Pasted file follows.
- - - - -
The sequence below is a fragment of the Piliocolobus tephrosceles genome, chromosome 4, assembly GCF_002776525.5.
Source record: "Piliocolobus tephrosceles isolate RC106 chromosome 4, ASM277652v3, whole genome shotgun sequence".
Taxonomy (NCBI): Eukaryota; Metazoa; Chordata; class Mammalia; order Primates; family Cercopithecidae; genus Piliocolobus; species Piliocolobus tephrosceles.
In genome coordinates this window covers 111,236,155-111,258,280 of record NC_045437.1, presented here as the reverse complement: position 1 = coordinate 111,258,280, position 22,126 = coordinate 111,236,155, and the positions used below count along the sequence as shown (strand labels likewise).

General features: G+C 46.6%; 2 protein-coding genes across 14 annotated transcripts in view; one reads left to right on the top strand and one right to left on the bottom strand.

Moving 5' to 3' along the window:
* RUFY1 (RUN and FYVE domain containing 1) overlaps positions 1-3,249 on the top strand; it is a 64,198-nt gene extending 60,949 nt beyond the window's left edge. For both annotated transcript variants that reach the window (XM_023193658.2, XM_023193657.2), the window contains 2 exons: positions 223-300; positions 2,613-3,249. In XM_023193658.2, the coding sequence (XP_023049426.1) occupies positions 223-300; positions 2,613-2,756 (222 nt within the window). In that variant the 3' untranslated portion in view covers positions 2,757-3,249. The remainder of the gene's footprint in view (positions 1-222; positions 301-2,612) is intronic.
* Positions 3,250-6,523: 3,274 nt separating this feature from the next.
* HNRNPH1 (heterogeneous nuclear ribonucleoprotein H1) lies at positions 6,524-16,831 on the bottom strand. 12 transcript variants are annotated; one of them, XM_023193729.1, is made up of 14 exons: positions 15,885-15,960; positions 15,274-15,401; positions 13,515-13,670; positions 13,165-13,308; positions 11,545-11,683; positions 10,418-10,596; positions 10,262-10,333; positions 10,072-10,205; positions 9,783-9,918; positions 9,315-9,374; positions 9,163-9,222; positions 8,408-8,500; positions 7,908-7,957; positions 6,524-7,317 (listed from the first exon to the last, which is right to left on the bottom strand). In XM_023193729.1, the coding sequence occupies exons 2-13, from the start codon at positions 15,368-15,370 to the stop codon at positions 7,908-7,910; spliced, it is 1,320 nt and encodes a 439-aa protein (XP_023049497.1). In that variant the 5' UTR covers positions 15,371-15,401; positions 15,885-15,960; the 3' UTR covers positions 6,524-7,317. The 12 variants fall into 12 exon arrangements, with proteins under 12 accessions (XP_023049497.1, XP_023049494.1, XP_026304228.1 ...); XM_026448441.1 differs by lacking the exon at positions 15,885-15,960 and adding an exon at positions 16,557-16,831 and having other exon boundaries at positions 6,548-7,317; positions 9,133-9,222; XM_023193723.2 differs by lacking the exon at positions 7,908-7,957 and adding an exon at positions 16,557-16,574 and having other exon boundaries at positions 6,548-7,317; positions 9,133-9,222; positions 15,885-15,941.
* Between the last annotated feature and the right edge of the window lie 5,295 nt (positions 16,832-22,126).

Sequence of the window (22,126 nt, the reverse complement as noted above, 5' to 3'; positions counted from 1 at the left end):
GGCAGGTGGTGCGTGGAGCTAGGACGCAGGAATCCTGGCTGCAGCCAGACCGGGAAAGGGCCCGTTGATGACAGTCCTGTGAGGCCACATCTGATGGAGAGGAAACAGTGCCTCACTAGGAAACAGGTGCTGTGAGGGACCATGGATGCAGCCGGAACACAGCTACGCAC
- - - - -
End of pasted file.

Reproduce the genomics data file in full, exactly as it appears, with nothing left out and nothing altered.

The sequence below is a fragment of the Piliocolobus tephrosceles genome, chromosome 4, assembly GCF_002776525.5.
Source record: "Piliocolobus tephrosceles isolate RC106 chromosome 4, ASM277652v3, whole genome shotgun sequence".
Taxonomy (NCBI): Eukaryota; Metazoa; Chordata; class Mammalia; order Primates; family Cercopithecidae; genus Piliocolobus; species Piliocolobus tephrosceles.
In genome coordinates this window covers 111,236,155-111,258,280 of record NC_045437.1, presented here as the reverse complement: position 1 = coordinate 111,258,280, position 22,126 = coordinate 111,236,155, and the positions used below count along the sequence as shown (strand labels likewise).

General features: G+C 46.6%; 2 protein-coding genes across 14 annotated transcripts in view; one reads left to right on the top strand and one right to left on the bottom strand.

Moving 5' to 3' along the window:
* RUFY1 (RUN and FYVE domain containing 1) overlaps positions 1-3,249 on the top strand; it is a 64,198-nt gene extending 60,949 nt beyond the window's left edge. For both annotated transcript variants that reach the window (XM_023193658.2, XM_023193657.2), the window contains 2 exons: positions 223-300; positions 2,613-3,249. In XM_023193658.2, the coding sequence (XP_023049426.1) occupies positions 223-300; positions 2,613-2,756 (222 nt within the window). In that variant the 3' untranslated portion in view covers positions 2,757-3,249. The remainder of the gene's footprint in view (positions 1-222; positions 301-2,612) is intronic.
* Positions 3,250-6,523: 3,274 nt separating this feature from the next.
* HNRNPH1 (heterogeneous nuclear ribonucleoprotein H1) lies at positions 6,524-16,831 on the bottom strand. 12 transcript variants are annotated; one of them, XM_023193729.1, is made up of 14 exons: positions 15,885-15,960; positions 15,274-15,401; positions 13,515-13,670; positions 13,165-13,308; positions 11,545-11,683; positions 10,418-10,596; positions 10,262-10,333; positions 10,072-10,205; positions 9,783-9,918; positions 9,315-9,374; positions 9,163-9,222; positions 8,408-8,500; positions 7,908-7,957; positions 6,524-7,317 (listed from the first exon to the last, which is right to left on the bottom strand). In XM_023193729.1, the coding sequence occupies exons 2-13, from the start codon at positions 15,368-15,370 to the stop codon at positions 7,908-7,910; spliced, it is 1,320 nt and encodes a 439-aa protein (XP_023049497.1). In that variant the 5' UTR covers positions 15,371-15,401; positions 15,885-15,960; the 3' UTR covers positions 6,524-7,317. The 12 variants fall into 12 exon arrangements, with proteins under 12 accessions (XP_023049497.1, XP_023049494.1, XP_026304228.1 ...); XM_026448441.1 differs by lacking the exon at positions 15,885-15,960 and adding an exon at positions 16,557-16,831 and having other exon boundaries at positions 6,548-7,317; positions 9,133-9,222; XM_023193723.2 differs by lacking the exon at positions 7,908-7,957 and adding an exon at positions 16,557-16,574 and having other exon boundaries at positions 6,548-7,317; positions 9,133-9,222; positions 15,885-15,941.
* Between the last annotated feature and the right edge of the window lie 5,295 nt (positions 16,832-22,126).

Sequence of the window (22,126 nt, the reverse complement as noted above, 5' to 3'; positions counted from 1 at the left end):
GGCAGGTGGTGCGTGGAGCTAGGACGCAGGAATCCTGGCTGCAGCCAGACCGGGAAAGGGCCCGTTGATGACAGTCCTGTGAGGCCACATCTGATGGAGAGGAAACAGTGCCTCACTAGGAAACAGGTGCTGTGAGGGACCATGGATGCAGCCGGAACACAGCTACGCAC